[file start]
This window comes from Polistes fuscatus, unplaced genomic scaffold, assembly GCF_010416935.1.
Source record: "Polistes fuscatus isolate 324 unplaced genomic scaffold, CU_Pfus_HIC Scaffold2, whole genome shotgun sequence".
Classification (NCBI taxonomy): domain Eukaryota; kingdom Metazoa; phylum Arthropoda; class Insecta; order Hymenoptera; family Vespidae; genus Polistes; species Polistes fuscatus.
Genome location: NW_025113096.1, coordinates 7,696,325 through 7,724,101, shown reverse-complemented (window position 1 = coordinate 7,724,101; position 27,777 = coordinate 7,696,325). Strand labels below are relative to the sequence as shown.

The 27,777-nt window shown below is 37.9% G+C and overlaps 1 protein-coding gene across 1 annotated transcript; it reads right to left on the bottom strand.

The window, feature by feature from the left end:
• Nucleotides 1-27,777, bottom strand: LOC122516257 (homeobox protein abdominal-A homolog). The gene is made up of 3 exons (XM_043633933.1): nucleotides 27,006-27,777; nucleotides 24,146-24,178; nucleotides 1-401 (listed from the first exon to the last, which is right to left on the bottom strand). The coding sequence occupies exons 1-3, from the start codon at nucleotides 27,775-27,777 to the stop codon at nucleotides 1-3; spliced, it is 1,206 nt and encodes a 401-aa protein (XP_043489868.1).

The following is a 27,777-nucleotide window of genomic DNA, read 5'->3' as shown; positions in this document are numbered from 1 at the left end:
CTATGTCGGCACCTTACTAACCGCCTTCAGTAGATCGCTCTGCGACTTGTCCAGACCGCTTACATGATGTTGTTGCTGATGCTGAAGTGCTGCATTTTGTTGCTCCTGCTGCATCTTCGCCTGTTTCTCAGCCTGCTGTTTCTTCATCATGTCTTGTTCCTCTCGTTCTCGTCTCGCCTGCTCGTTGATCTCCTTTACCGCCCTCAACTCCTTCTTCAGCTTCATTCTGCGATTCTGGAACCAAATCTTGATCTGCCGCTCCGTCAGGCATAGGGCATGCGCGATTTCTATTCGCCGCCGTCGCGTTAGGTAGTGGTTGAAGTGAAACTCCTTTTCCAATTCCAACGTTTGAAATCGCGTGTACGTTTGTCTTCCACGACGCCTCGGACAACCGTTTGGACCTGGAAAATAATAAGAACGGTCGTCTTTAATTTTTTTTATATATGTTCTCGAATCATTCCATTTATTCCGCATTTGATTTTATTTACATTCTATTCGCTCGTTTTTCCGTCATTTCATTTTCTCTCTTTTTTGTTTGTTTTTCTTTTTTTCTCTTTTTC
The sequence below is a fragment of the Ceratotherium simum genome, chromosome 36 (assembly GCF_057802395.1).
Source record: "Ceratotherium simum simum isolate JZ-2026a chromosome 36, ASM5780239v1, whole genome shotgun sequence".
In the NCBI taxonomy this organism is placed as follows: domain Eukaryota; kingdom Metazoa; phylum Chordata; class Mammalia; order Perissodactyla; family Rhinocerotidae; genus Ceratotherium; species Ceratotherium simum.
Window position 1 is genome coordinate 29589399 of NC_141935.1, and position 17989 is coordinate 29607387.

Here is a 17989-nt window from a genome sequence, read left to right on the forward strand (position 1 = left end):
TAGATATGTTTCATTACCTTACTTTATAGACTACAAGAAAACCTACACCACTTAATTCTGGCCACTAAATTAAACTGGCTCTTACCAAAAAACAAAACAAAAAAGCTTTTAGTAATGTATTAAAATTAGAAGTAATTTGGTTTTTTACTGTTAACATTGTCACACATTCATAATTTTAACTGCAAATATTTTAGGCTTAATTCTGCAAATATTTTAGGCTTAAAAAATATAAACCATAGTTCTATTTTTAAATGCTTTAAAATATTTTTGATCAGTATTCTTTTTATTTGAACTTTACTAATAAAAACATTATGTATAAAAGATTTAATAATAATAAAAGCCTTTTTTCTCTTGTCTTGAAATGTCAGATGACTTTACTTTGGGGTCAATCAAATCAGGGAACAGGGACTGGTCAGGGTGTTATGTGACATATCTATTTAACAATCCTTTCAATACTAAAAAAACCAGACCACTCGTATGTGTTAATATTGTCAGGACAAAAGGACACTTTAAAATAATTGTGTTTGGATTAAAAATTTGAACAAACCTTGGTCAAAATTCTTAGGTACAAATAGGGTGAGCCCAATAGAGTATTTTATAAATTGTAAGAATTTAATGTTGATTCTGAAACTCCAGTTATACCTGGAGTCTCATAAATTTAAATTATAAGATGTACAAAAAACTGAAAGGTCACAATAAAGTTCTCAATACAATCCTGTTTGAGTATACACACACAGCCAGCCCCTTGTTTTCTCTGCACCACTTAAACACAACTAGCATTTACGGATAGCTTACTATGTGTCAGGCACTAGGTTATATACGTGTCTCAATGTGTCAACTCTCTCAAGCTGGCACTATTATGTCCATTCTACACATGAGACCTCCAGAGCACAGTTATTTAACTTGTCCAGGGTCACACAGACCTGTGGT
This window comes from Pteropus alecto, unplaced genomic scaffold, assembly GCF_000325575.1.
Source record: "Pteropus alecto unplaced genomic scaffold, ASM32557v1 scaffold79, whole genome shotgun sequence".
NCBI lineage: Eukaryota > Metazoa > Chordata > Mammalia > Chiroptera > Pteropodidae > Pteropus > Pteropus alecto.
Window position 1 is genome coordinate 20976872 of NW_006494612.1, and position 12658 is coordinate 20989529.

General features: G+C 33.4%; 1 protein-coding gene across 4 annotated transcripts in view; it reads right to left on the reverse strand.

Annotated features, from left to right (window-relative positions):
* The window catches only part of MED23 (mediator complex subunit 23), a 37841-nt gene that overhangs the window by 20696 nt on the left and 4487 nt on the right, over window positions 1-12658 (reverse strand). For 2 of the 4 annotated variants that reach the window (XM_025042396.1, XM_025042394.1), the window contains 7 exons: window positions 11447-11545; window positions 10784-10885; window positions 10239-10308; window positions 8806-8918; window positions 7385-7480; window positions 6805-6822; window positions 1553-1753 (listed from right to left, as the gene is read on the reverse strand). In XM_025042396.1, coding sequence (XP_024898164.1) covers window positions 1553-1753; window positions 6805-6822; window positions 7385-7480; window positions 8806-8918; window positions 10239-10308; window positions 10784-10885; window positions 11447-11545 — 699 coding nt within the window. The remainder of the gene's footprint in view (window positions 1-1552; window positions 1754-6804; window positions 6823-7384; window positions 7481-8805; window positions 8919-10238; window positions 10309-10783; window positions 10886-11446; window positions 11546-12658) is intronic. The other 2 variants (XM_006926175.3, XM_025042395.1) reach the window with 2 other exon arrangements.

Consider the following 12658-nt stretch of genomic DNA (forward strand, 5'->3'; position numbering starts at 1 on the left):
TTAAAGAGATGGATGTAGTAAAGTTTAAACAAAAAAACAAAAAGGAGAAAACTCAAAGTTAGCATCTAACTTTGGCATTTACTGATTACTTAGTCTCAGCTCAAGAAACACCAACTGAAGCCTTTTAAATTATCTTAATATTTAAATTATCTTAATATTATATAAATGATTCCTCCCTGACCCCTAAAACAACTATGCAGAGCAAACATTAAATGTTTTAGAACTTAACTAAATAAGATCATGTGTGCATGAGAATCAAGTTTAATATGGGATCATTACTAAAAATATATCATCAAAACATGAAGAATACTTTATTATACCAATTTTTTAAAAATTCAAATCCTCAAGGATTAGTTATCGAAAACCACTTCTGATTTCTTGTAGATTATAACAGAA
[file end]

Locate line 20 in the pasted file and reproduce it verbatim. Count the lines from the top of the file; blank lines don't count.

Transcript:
General features: G+C 33.4%; 1 protein-coding gene across 4 annotated transcripts in view; it reads right to left on the reverse strand.